"Morning Joe" co-host and Know Your Value founder Mika Brzezinski is the first to admit that she understands what it takes to deal with emotional triggers at work.
“I’m going to bring up my favorite word in the whole world, because I do this, and I get this, and it's bad every time: being triggered,” Brzezinski told executive career coach Liz Bentley in an interview for Know Your Value. From processing the body’s physical reaction, to being triggered, to identifying coping strategies, Brzezinski and Bentley talked through an issue that Bentley often works through with her clients.
“I think everyone is uniquely triggered because our triggers come from our subconscious,” Bentley said.
While emotional triggers vary, they can include any topic that makes us feel uncomfortable, according to Psychology Today. When someone feels triggered, they might lash out at the person they’re speaking to, or might feel panicked and retreat into themselves.
“It's our past life, it's in our subconscious,” Bentley said. “A lot of times I find it's a lot of work to help someone find what is the source of a trigger.” She said often, the source can create a downward spiral for both people involved in the conversation.
“What I see happen in the workplace, almost all the time is, let's say you get triggered when you're in a conversation with someone and then they get triggered, and now two people are triggered,” Bentley said. “And the whole thing becomes a mess.”
Her advice is to stay calm and do everything you can not to escalate the tension.
“If you're working with someone and you notice that they get triggered over something, don't get triggered back,” Bentley said. “Stay neutral and be empathetic to their trigger and just work through it. So don't allow the ping-pong of the two triggers.”
Bentley tells her clients that the key to recognizing triggers is to identify what’s happening emotionally and physically.
“What we usually find is, first we feel it in our body,” Bentley told Brzezinski. “And when I find one of my clients is triggered I'll say, ‘Where do you feel it?’ Everyone's different. They feel it in their gut, in their neck, in their head, in their chest, so you feel a physical response because something happens that makes you upset.”
“The next thing that happens is we start to shut down our listening. We can't listen to people,” Bentley said. She calls it being “emotionally hijacked.”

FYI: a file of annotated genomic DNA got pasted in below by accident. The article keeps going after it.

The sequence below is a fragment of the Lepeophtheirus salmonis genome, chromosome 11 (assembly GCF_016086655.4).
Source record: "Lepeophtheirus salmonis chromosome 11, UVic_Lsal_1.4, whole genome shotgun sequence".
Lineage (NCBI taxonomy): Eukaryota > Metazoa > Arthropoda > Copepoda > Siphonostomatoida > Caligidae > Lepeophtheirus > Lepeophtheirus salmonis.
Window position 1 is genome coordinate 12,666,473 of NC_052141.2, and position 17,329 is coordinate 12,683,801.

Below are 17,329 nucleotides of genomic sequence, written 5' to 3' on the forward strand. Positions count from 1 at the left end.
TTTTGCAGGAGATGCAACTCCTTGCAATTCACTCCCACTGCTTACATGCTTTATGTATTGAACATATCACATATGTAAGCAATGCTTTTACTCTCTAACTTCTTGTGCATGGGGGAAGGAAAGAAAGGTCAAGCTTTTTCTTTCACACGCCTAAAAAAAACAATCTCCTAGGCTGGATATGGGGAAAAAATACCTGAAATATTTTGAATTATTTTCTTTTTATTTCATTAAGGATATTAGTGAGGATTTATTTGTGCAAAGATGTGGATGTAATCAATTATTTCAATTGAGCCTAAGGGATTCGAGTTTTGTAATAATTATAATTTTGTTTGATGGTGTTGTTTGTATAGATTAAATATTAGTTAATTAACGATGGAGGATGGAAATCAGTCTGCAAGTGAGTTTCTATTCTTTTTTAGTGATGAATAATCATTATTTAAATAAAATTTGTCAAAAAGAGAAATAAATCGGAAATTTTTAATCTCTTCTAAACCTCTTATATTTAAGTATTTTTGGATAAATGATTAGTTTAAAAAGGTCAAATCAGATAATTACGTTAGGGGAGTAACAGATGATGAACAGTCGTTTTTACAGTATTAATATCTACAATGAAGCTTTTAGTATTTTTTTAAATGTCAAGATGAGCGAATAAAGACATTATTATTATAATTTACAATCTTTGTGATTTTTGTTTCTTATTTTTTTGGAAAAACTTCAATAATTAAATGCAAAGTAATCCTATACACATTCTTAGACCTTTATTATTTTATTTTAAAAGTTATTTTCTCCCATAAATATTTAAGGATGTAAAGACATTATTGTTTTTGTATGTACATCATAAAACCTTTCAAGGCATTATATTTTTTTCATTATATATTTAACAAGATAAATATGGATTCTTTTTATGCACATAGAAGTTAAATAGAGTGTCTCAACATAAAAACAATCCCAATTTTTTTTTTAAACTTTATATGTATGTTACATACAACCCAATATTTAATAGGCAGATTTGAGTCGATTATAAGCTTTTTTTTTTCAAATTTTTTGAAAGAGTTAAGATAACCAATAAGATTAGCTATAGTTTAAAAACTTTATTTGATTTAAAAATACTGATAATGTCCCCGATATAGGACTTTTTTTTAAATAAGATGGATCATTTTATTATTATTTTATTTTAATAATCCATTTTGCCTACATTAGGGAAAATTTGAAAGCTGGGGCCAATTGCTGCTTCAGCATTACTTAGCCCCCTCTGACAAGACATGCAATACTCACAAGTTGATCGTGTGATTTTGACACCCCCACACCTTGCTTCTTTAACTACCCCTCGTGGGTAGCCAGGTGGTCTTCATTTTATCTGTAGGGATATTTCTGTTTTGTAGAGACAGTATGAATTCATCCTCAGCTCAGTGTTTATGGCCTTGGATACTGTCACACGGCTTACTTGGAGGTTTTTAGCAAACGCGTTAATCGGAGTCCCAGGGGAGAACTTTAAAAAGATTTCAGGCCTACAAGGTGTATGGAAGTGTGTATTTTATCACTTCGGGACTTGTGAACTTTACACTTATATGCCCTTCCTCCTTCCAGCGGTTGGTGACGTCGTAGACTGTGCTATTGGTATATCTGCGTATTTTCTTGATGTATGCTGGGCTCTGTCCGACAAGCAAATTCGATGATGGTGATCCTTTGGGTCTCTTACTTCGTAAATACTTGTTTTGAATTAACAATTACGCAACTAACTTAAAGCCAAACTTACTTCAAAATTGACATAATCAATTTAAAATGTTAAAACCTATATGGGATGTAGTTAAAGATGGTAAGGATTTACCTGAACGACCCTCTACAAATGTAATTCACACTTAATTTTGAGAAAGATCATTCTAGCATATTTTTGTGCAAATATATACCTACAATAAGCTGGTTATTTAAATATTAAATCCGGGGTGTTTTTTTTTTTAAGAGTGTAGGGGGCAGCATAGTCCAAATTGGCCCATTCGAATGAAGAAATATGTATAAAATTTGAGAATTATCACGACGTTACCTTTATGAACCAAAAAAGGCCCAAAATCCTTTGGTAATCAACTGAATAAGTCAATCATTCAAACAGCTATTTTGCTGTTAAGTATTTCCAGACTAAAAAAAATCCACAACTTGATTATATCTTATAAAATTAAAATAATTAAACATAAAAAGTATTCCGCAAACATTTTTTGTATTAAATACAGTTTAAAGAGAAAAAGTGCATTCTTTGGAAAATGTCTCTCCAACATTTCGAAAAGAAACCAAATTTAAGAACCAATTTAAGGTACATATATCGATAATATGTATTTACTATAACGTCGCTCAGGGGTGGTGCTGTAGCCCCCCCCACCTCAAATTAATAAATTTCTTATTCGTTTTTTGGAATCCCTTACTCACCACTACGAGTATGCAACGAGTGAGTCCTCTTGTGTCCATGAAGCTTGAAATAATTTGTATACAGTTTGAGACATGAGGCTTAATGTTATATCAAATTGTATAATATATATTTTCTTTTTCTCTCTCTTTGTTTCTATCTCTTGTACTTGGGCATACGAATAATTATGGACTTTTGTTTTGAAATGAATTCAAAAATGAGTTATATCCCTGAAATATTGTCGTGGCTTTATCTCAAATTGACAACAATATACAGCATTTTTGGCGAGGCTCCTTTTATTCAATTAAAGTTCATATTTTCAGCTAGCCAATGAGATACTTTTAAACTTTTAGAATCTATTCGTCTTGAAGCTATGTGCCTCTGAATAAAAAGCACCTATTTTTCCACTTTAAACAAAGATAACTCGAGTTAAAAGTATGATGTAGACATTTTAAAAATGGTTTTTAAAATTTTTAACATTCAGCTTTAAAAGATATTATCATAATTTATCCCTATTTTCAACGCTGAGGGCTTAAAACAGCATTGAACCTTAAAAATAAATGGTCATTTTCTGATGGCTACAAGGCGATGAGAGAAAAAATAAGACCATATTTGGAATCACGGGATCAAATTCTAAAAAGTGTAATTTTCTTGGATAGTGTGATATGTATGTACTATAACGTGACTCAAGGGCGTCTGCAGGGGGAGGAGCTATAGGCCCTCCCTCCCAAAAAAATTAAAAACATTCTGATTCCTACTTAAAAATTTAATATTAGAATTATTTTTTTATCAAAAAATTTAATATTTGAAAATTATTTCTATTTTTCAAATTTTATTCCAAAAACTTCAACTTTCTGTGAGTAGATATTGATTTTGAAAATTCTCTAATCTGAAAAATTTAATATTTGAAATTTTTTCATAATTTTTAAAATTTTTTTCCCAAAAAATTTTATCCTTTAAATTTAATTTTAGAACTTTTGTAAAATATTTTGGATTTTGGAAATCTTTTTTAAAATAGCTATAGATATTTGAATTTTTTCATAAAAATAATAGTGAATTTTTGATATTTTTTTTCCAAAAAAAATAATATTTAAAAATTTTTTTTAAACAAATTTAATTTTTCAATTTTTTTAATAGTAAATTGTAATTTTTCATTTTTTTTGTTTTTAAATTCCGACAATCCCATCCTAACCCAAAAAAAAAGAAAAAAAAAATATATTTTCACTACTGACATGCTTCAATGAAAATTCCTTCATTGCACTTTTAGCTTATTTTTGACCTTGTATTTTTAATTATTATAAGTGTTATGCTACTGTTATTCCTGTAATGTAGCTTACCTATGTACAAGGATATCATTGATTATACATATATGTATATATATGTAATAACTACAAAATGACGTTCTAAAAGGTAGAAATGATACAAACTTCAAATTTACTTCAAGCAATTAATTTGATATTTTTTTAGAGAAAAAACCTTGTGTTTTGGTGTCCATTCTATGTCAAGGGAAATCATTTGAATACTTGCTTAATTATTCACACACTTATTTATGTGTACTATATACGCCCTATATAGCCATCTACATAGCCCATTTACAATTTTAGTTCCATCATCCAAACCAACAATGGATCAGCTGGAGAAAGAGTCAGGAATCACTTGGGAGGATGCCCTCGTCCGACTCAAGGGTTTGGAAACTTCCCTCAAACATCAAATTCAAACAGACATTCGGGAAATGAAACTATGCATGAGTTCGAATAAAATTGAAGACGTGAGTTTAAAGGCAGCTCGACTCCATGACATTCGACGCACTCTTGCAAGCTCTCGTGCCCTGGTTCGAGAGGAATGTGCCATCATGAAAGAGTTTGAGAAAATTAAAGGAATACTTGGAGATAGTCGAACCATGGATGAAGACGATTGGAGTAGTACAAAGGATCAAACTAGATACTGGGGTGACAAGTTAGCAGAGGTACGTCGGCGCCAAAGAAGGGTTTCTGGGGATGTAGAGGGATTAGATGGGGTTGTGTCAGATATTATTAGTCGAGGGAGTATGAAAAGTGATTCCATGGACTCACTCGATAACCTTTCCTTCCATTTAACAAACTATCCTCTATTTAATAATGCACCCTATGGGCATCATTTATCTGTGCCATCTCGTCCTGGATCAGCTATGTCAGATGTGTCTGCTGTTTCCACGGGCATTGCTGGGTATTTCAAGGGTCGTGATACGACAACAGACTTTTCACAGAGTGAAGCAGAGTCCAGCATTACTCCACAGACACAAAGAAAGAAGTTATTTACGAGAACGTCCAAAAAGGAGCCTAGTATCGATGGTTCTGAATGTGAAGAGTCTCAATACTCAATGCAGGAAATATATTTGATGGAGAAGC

Next, a person who’s triggered might lash out at their co-worker or retreat into a flurry of apologies.
“It either comes in, fight, we lean in and fight, or it comes in flight,” Bentley said. “Both of those things are the wrong responses.”
The way to stop this fight-or-flight behavior, Bentley says, is to look carefully at the source of your triggers and find out what’s really making you upset.
“When we get triggered, we want to understand, ‘Okay whatever is happening right now is not about the person in front of me, it’s not about who triggered me. It's about me, I have to own it, and I have to understand what's really going on here,” she said. “Stay in neutrality, don't go into flight, which is running. Don't go into fight which is starting to, you know, beat someone up. Just go back to trying to get your emotions under control and listen and find out what's really happening.”
Chances are, there’s an underlying source of stress that’s setting off your reaction. From difficult managers and challenging co-workers to the stresses of teamwork, there are no shortage of interpersonal situations that can be tricky. And structurally, an overwhelming workload or limited resources can lead to tension. But if an interaction sparks disproportionate anger or frustration that leaves you feeling puzzled or ashamed, Bentley says it’s worth getting to the root cause.
She recommends pausing the interaction by saying something like, “You know, right now it's not a good time for me to talk this through,” or “I need to pause.” Giving yourself an opportunity to disengage, walk away, or take a break is “a great solution.”
Beyond the workplace, experts recommend maintaining a support network of family and friends, who can lend an outside perspective to workplace issues. Eating well, getting enough sleep, and exercising all builds a well of “emotional resilience,” which can add to a sense of control over stressors both inside and outside of work.